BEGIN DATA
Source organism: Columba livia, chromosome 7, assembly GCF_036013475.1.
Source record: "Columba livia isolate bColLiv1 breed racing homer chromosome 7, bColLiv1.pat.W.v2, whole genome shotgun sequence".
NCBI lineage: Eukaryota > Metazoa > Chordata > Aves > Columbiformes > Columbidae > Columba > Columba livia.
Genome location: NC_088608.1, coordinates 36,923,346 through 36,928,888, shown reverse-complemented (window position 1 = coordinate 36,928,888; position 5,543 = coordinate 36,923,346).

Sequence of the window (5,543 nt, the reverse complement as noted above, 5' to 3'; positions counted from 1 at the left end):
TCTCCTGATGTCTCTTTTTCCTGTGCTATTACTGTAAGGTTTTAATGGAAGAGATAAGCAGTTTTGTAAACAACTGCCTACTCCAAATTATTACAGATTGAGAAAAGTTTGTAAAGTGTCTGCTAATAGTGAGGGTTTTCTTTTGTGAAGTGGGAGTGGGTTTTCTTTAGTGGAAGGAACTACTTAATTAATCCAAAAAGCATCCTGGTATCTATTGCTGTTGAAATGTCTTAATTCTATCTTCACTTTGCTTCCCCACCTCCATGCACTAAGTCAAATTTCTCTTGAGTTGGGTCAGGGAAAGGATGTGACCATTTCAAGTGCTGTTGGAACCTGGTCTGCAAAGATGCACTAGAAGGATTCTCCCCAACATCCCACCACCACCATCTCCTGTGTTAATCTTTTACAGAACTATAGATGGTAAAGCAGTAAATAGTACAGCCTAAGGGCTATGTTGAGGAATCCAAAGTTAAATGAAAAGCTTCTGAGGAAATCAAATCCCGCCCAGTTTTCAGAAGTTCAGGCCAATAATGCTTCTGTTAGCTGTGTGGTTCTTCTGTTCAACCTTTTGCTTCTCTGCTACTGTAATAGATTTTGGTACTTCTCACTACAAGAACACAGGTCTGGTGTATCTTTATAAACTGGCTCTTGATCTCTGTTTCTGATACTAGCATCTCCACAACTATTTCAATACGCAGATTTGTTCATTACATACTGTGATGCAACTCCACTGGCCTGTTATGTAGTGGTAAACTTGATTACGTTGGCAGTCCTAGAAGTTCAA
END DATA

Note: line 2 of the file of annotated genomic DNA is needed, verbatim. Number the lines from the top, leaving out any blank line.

Source record: "Columba livia isolate bColLiv1 breed racing homer chromosome 7, bColLiv1.pat.W.v2, whole genome shotgun sequence".